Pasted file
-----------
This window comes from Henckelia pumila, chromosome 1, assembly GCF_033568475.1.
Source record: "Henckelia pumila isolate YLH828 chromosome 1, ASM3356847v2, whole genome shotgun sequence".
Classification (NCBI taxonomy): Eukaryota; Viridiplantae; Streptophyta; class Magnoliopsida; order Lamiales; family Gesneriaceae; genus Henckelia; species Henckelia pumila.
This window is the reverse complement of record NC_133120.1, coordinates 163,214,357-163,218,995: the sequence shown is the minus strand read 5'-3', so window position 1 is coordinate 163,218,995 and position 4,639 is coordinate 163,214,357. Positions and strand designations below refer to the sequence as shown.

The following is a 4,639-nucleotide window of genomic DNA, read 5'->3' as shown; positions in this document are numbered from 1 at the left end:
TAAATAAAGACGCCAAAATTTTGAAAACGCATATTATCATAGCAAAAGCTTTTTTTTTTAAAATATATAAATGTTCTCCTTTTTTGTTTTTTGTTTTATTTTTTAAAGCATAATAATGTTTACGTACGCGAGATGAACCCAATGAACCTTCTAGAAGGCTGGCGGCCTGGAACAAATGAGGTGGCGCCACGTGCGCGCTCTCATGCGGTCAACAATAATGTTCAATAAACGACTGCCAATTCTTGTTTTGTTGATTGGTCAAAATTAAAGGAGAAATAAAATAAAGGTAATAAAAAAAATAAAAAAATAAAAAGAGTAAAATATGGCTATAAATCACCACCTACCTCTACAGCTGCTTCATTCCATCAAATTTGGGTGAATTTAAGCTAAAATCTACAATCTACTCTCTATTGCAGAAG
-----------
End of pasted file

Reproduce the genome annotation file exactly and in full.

This window comes from Henckelia pumila, chromosome 1, assembly GCF_033568475.1.
Source record: "Henckelia pumila isolate YLH828 chromosome 1, ASM3356847v2, whole genome shotgun sequence".
Classification (NCBI taxonomy): Eukaryota; Viridiplantae; Streptophyta; class Magnoliopsida; order Lamiales; family Gesneriaceae; genus Henckelia; species Henckelia pumila.
This window is the reverse complement of record NC_133120.1, coordinates 163,214,357-163,218,995: the sequence shown is the minus strand read 5'-3', so window position 1 is coordinate 163,218,995 and position 4,639 is coordinate 163,214,357. Positions and strand designations below refer to the sequence as shown.

The following is a 4,639-nucleotide window of genomic DNA, read 5'->3' as shown; positions in this document are numbered from 1 at the left end:
TAAATAAAGACGCCAAAATTTTGAAAACGCATATTATCATAGCAAAAGCTTTTTTTTTTAAAATATATAAATGTTCTCCTTTTTTGTTTTTTGTTTTATTTTTTAAAGCATAATAATGTTTACGTACGCGAGATGAACCCAATGAACCTTCTAGAAGGCTGGCGGCCTGGAACAAATGAGGTGGCGCCACGTGCGCGCTCTCATGCGGTCAACAATAATGTTCAATAAACGACTGCCAATTCTTGTTTTGTTGATTGGTCAAAATTAAAGGAGAAATAAAATAAAGGTAATAAAAAAAATAAAAAAATAAAAAGAGTAAAATATGGCTATAAATCACCACCTACCTCTACAGCTGCTTCATTCCATCAAATTTGGGTGAATTTAAGCTAAAATCTACAATCTACTCTCTATTGCAGAAG